The lowest hanging fruit for epilepsy models is to use CRISPR-knock-in (KI) strategies to create mice expressing human gene variants rather than simply presuming gene knockout or over-expression will accurately model a loss- or gain-of-function mutation.... more »

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Transformative Research Priorities for the Epilepsies

Broaden understanding of epileptogenesis

The American Epilepsy Society considers this a high priority. As in human cancer, there will likely be common and overarching processes or mechanisms that lead to the establishment of the epileptic network. By analogy, all cancers stem from abnormally exuberant cell proliferation, and epilepsy reflects abnormal synchrony of neural networks. But the processes and mechanisms leading to seizures in SCN1A may be very different... more »

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Transformative Research Priorities for the Epilepsies

Precision Diagnosis; an Etiology for Everyone

Precision diagnosis – right now there are a large number of people with epilepsy with an unknown cause. This means that our understanding of the phenotypes that we currently associate with a specific etiology (such as genetic) may be skewed to only the most severe phenotypes, which are often also the most rare, and therefore understudied. A grand challenge is to develop ways to rapidly diagnose an epilepsy etiology—whether... more »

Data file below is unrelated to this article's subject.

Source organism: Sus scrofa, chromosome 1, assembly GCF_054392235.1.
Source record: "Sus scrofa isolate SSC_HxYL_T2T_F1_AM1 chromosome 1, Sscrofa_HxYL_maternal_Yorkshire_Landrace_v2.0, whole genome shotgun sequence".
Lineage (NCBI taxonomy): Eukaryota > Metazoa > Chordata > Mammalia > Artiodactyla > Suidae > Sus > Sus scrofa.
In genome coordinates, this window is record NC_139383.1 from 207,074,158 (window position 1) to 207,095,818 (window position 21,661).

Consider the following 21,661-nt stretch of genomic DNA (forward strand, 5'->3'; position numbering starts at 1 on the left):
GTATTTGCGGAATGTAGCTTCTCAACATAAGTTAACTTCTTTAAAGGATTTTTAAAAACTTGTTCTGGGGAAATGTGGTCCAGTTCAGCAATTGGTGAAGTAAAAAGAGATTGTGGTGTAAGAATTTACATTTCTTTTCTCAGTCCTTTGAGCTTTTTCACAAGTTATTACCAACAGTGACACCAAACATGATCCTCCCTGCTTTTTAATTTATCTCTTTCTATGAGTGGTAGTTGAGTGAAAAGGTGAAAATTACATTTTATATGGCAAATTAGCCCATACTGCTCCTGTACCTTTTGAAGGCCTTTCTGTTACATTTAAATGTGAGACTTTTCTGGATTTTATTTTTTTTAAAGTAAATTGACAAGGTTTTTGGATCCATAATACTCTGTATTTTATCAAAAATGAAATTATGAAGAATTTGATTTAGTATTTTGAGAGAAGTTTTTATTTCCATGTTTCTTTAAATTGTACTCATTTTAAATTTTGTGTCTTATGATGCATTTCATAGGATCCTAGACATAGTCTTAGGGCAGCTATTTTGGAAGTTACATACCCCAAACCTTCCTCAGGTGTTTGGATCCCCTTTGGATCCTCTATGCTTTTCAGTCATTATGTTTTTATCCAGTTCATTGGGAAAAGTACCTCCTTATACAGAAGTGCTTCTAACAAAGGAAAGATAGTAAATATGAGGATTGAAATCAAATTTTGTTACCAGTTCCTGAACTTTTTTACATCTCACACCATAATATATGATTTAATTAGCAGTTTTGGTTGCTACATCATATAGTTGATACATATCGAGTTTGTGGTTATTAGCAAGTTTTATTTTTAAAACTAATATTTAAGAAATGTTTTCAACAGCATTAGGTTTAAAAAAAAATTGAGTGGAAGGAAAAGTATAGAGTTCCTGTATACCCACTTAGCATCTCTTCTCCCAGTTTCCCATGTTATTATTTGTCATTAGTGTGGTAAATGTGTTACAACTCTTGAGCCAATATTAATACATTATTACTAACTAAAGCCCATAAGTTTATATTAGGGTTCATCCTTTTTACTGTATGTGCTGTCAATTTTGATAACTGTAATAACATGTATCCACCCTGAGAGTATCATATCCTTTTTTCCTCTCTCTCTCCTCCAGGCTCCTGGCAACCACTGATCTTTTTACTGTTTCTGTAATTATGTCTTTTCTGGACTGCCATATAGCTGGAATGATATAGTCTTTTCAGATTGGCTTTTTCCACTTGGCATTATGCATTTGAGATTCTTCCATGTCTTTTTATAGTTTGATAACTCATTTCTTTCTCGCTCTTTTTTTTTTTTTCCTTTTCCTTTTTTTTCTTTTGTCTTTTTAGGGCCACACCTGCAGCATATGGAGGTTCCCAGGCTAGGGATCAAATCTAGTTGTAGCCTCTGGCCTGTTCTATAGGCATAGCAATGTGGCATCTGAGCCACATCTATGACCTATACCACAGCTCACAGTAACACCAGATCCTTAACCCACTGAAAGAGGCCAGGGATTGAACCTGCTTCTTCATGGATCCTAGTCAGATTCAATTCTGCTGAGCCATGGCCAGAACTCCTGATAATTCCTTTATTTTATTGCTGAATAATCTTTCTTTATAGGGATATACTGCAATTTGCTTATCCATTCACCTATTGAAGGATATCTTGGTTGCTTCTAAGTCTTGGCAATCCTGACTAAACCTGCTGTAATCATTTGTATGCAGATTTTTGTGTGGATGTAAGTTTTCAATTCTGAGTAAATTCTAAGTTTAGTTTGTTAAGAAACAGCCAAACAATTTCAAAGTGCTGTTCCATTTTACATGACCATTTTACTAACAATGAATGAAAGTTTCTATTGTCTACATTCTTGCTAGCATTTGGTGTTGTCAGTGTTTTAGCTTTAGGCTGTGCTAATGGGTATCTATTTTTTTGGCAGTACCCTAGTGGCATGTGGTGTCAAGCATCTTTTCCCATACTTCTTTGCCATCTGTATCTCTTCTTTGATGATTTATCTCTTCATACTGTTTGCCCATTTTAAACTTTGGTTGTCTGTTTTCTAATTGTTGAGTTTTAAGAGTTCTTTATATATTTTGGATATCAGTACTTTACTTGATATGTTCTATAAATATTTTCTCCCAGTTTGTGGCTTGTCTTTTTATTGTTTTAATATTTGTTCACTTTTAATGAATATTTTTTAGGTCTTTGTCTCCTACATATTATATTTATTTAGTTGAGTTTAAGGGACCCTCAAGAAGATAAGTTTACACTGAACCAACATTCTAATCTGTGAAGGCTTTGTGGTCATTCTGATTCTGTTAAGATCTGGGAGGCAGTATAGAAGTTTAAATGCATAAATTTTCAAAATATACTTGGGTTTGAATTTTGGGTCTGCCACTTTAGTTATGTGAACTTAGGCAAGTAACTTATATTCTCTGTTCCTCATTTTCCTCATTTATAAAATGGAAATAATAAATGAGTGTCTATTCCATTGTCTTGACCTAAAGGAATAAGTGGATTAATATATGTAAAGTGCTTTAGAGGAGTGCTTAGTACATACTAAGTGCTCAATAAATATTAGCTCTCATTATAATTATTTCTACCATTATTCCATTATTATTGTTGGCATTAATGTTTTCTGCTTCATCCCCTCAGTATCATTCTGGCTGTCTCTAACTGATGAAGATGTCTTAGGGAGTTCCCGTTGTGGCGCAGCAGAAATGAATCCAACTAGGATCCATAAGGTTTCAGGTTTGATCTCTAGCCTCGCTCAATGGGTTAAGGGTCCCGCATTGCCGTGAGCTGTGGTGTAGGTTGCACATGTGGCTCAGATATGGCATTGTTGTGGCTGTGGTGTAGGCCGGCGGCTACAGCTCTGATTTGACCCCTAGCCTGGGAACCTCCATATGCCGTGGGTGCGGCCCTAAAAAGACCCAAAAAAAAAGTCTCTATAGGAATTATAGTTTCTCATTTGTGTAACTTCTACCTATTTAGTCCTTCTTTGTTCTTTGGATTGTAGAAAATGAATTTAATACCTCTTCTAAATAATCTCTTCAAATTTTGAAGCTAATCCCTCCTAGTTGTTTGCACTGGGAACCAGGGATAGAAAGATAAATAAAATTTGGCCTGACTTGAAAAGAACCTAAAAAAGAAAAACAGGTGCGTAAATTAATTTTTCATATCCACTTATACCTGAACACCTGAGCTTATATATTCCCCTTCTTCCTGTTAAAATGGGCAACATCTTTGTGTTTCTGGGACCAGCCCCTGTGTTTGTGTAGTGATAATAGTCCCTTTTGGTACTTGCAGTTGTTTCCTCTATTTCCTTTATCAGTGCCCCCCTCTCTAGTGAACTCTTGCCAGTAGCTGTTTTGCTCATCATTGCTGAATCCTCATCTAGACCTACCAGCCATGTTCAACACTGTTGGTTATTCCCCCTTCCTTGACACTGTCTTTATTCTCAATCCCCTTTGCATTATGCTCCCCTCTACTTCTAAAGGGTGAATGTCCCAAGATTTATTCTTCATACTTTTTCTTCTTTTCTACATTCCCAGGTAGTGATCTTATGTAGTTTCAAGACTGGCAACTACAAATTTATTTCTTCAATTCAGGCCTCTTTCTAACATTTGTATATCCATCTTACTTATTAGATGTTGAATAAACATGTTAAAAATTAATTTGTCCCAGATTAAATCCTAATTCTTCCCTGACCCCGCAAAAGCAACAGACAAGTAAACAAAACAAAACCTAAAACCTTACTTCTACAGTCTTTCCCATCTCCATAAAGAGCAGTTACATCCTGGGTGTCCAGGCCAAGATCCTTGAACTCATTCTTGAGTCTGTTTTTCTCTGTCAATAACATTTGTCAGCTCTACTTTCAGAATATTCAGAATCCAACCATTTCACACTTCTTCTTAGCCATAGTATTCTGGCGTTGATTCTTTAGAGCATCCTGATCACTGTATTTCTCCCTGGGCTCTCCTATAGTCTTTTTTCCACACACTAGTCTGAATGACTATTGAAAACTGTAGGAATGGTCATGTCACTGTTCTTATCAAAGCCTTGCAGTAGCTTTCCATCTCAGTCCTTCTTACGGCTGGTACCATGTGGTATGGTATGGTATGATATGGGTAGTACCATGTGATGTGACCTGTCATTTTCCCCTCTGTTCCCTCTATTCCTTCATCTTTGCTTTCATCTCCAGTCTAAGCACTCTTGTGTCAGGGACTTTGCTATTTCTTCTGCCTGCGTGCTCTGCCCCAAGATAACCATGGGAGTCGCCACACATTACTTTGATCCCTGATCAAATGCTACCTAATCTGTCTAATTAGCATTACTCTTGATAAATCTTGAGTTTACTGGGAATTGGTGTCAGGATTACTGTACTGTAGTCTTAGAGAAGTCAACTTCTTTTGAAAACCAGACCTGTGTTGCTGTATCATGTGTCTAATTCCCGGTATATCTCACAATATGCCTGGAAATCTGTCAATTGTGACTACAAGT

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2020 Epilepsy Research Benchmarks

Risks of Fetal Antiseizure Medicine Exposure

Antiseizure medicines (ASMs) are one of the most commonly used teratogens. The current benchmarks include impact of epilepsy on women's health outcomes and health of their offspring (fetal and neonatal development, but progress is slow and the risks of fetal exposure for most ASMs remain unknown. Integrated basic and clinical research is needed to fully delineate risks and underlying mechanisms for ASM-induced anatomical... more »